Musicians generally are budget-challenged when making their first recordings, and Richard X. Heyman was no exception.
More than 20 years ago, he set out to make his first album, but as his funds diminished, so did the number of songs he finished recording for the project. The end result was a six-song EP called Actual Size, which he released in 1986.
Twenty years later, the longtime New York power-pop musician has released Actual Sighs (Turn-Up Records), which in essence is what he wanted his first album to be. Heyman explains how Sighs came together, and he also talks about working with producer/engineer Ed Stasium, a friend going back to their days in New Jersey whose credits include albums by The Ramones, Talking Heads and The Smithereens.
Medleyville: Was it primarily the 20th anniversary of Actual Size that made you want to re-record those six songs, or have you wanted for a long time to do them again?
Richard X. Heyman: “What happened was, [my wife] Nancy and I were moving out of our East Village apartment in 2003 and came across a folder that had been at the bottom of a cardboard box inside our platform bed. We were going through all our stuff, deciding what to keep and what to throw out.
“The folder contained the lyrics of the songs I had chosen for my first recording project. I had been writing songs all through the ’70s and early ’80s, but had never considered being a solo singer/songwriter. I was a drummer and had always been in bands. In ’83, I thought I’d take the plunge, so to speak, and record my own material.
“Out of the hundreds of songs I had written, I picked out three dozen for consideration for this debut release. I figured I’d record them all and then narrow it down to 14 for the album. I found an inexpensive studio, which actually was a guy with a Tascam 8-track recording deck in his living room. As I proceeded, I soon realized that even with the low cost studio time, I was running out of money fast and knew I had mastering, manufacturing, artwork costs, etc. ahead of me. So I stopped at six songs and put that out as an EP in ’86. It was just happenstance that we rediscovered those songs and have now released them 20 years later.”
On your Web site, you say that the 20-track Actual Sighs is your “would-have-been first album.” Does this mean you worked with older equipment (either exclusively or partially), or did you take full advantage of modern-day gear?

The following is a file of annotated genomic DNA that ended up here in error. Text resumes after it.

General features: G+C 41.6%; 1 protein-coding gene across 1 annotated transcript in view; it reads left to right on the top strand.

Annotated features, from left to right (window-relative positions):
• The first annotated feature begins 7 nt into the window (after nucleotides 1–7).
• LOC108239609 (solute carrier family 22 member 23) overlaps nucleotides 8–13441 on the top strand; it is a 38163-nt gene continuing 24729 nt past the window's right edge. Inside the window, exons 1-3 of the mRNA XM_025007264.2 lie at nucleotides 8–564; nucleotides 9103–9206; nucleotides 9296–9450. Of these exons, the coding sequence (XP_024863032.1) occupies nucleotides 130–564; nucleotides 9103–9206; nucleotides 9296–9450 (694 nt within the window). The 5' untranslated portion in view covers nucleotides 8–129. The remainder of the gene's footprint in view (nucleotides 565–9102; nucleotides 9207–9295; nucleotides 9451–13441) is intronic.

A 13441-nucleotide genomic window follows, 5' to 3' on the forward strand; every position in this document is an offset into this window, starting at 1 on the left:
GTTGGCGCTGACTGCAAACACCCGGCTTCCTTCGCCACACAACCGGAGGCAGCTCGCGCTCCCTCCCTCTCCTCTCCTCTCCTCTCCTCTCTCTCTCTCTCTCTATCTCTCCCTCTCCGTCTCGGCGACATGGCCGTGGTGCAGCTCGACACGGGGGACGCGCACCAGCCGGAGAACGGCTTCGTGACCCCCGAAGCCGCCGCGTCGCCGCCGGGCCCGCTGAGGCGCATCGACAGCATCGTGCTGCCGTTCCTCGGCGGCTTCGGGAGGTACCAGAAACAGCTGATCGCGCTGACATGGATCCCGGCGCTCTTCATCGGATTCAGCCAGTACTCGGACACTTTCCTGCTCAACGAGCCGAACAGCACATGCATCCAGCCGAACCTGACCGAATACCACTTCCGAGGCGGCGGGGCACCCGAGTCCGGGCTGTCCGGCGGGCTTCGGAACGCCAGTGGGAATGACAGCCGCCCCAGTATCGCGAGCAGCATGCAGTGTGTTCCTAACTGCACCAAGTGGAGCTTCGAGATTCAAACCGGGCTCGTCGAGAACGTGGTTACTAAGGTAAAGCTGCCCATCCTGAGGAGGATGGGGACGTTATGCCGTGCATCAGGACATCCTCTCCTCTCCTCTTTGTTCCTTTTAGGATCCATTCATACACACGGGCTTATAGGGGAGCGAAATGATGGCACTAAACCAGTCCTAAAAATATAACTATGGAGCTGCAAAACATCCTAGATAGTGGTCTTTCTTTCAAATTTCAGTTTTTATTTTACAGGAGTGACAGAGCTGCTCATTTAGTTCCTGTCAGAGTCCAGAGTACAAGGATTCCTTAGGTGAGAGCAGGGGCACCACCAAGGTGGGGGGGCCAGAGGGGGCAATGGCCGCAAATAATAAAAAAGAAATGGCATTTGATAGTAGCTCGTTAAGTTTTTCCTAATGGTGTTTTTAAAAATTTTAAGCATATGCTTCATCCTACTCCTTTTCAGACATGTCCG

Heyman: “Actual Sighs started with me recording 36 drum performances onto eight tracks of ADAT tape. Those eight tracks were then temporarily bounced down to one mono track, leaving seven open tracks to begin overdubbing. I generally put down a ‘scratch’ organ on track two and then went right to the vocals.
“After all the vocals were completed on a song, I would bounce them down to one track and then start putting on the guitars, bass, keyboards and percussion. Most songs would take up to four or five ADAT tapes. Then all those tracks were dumped into Logic and mixed. We used a Rode Classic tube microphone and a Summit pre-amp compressor for all the vocals and acoustic instruments. We had horn players and string players come over one at a time to overdub their parts.
“All the electric guitars were played through a Fender Vibro-Champ amp. My main recording electric guitar was a Fender Telecaster and a Rickenbacker 360 12-string. I borrowed a vintage Fender Strat for several songs. I also used a Neptune baritone guitar. There were three different bass guitars used — a Dan Electro long horn, a Hofner President model hollow-body single cutaway and a Fender five-string. Acoustics were a Martin 6-string and a Yamaha 12-string. Keyboards were done on a Kurzweil and a harmonium.”
Did you record any other songs intended for Actual Sighs, or did you know from the start what 20 tunes you wanted to have on the album?
Heyman: “I recorded all 36 songs from the original batch I had chosen in 1983. The remaining 14 will be issued to the ‘Actual Sighs Activists’ — those are the people who pre-purchased the album. That bonus disc will be called Intakes. I’m just starting to mix those songs. When I put those songs away in a folder back in the ’80s, I just forgot about them. I was writing a lot of new things leading up to my next project and was hot to record them. I still dipped back into my older songs, but there were many others to choose from. I was determined to put out a full-length album, so Nancy and I really saved up and completed 14 songs, which we called Living Room!! It was done in the same living room where we had recorded Actual Size.”
You’ve known Ed Stasium for a long time, and these days he lives in Colorado. How did you get him involved with mixing Actual Sighs? Were you guys together when he mixed, or did you send tracks to him in Colorado to work on?
Heyman: “I sent Ed the tracks and he would e-mail me back the mixes. It’s amazing what you can do today with all this technology. I would then listen and e-mail him back or call him with the ‘tweaks’ I wanted. On the song ‘Twelve Bars and I Still Have the Blues,’ Ed nailed it on the first mix. Some of the others, we tried different ideas. There are so many ways you can mix this stuff, especially when you have all these different layers of instruments and vocals. I also did a bunch of mixes with Tony Lewis at his home studio in Sayreville, New Jersey.”
— Introduction and interview by Chris M. Junior